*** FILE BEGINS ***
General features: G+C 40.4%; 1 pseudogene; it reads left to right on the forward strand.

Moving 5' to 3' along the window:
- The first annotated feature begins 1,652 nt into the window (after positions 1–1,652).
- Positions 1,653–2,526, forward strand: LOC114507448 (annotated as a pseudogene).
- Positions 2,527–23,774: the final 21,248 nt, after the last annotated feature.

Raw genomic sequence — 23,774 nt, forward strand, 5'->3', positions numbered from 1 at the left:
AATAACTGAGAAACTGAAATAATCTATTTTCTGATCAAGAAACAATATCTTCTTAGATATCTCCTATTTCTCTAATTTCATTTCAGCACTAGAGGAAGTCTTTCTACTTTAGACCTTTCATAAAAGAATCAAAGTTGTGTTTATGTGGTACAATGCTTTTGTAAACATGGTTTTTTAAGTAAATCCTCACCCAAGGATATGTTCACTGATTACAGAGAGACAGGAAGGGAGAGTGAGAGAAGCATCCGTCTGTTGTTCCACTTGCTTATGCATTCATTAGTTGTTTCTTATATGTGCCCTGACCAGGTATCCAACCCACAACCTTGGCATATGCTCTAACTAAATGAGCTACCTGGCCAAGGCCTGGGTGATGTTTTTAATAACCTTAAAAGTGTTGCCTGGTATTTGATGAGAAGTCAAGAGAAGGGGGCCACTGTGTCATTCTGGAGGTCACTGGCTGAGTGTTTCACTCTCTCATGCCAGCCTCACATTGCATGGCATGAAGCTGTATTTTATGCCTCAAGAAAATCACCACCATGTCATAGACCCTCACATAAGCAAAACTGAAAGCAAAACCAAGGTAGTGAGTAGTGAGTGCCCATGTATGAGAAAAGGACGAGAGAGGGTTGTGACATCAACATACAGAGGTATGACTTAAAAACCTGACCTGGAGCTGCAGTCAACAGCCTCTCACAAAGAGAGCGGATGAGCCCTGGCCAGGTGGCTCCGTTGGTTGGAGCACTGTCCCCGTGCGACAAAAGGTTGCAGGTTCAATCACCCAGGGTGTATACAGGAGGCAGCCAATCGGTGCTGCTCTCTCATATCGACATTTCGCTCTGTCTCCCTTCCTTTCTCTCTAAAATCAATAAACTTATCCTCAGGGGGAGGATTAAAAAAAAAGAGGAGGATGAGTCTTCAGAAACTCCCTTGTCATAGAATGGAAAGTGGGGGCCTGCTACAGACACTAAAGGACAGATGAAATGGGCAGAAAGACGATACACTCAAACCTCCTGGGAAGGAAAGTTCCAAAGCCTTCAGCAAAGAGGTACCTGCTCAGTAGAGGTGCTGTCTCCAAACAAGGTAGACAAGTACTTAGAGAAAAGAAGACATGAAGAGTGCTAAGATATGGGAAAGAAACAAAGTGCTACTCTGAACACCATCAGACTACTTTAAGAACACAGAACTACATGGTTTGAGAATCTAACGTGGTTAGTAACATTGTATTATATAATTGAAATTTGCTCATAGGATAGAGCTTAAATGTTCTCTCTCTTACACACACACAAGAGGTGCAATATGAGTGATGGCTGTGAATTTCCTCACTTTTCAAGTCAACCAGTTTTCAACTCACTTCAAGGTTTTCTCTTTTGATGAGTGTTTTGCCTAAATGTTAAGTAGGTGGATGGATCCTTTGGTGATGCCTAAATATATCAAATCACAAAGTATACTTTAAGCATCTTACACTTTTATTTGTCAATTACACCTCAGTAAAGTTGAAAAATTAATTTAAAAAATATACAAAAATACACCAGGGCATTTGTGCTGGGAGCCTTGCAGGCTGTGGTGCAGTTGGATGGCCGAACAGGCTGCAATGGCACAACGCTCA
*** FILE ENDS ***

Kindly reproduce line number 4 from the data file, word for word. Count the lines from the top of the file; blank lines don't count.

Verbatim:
- Positions 1,653–2,526, forward strand: LOC114507448 (annotated as a pseudogene).